According to the Pew Research Center, the number of non-book-readers in the United States has increased threefold since 1978.
In 1978, 92% of Americans read at least one book, 42% of the population read 11 or more books, and 13% of the population read more than 50 books.
By contrast, in 2013, nearly one quarter of the U.S. population didn’t read a single book.
The decline in book readership in America isn’t good, but it may be inspiring to know that as a Missouri parent, reading with your kids can — in theory, at least — make a positive difference.
According to The Atlantic:
“…the number of books an American reads tends to be closely associated with his or her level of education. Even those with just a little bit of college read far more, on average, than men and women who only finished high school. That may be because people who grow up reading are far more likely to enroll in higher education. But it seems at least somewhat likely that reading books in class conditions people to read books later in life.”
The logic is pretty straightforward:
Kids who grow up reading are more like to enroll in higher education, and the more educated the individual, the more likely they are to read more books. The average American read 5 books in 2013, the high-school educated American read 9, the American who had some college under his or her belt read 13, and the college graduate read 16.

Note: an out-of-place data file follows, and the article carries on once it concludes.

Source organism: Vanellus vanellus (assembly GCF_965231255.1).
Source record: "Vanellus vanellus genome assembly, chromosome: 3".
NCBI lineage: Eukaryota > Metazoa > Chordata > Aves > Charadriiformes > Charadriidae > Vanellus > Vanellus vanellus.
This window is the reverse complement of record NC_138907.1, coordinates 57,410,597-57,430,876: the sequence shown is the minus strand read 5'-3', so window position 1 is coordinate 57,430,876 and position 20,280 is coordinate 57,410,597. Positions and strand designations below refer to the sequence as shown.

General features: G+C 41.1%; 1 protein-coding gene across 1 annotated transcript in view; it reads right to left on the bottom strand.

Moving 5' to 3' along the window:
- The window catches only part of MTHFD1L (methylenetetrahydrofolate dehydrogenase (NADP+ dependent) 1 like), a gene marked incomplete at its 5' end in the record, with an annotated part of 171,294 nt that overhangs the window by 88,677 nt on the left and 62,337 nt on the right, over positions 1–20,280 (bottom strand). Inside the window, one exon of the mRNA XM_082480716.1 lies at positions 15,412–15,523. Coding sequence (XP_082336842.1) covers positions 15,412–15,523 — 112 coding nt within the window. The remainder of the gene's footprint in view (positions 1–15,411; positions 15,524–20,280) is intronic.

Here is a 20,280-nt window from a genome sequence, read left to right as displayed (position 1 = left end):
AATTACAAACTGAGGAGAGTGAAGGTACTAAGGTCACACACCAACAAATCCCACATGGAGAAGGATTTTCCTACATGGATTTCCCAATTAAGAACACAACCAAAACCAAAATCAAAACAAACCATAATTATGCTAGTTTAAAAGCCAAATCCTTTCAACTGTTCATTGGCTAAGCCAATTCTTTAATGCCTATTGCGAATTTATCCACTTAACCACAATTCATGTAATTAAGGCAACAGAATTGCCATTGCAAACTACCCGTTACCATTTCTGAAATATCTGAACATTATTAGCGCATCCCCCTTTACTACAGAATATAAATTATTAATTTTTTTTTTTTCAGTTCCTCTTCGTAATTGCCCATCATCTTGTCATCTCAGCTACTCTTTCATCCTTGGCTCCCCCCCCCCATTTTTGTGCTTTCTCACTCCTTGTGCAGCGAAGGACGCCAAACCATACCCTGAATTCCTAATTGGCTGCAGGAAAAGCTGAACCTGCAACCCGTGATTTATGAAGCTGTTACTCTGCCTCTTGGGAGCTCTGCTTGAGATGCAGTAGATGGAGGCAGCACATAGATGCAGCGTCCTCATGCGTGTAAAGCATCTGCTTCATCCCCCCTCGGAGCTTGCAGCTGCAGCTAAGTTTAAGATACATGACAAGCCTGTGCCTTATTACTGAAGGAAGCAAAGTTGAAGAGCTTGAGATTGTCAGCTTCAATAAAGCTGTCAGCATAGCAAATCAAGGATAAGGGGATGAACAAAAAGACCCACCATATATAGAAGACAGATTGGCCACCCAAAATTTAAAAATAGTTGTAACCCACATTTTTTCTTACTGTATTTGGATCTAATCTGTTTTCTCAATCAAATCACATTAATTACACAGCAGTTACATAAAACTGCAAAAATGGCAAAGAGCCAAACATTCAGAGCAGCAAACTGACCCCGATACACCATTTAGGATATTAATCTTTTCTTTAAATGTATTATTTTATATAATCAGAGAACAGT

What will you do in 2014 to inspire reading in your home? Here are just a few ideas:
· Lead by example: Read books of your own in front of your kids at home.
· Read together: Read with your young children. (Scholastic.com has some great reading resources available online for parents of kids ages 3-5, 6-7, 8-10, and 11-13.)
· Pick books for your child that fit his or her interests.
· Take your son or daughter to the library or a book store, and let him or her explore (and, hopefully, choose a new book or two to take home).
· Read a bedtime story to your child at night.
Posted on Mon, February 10, 2014
by MOParent filed under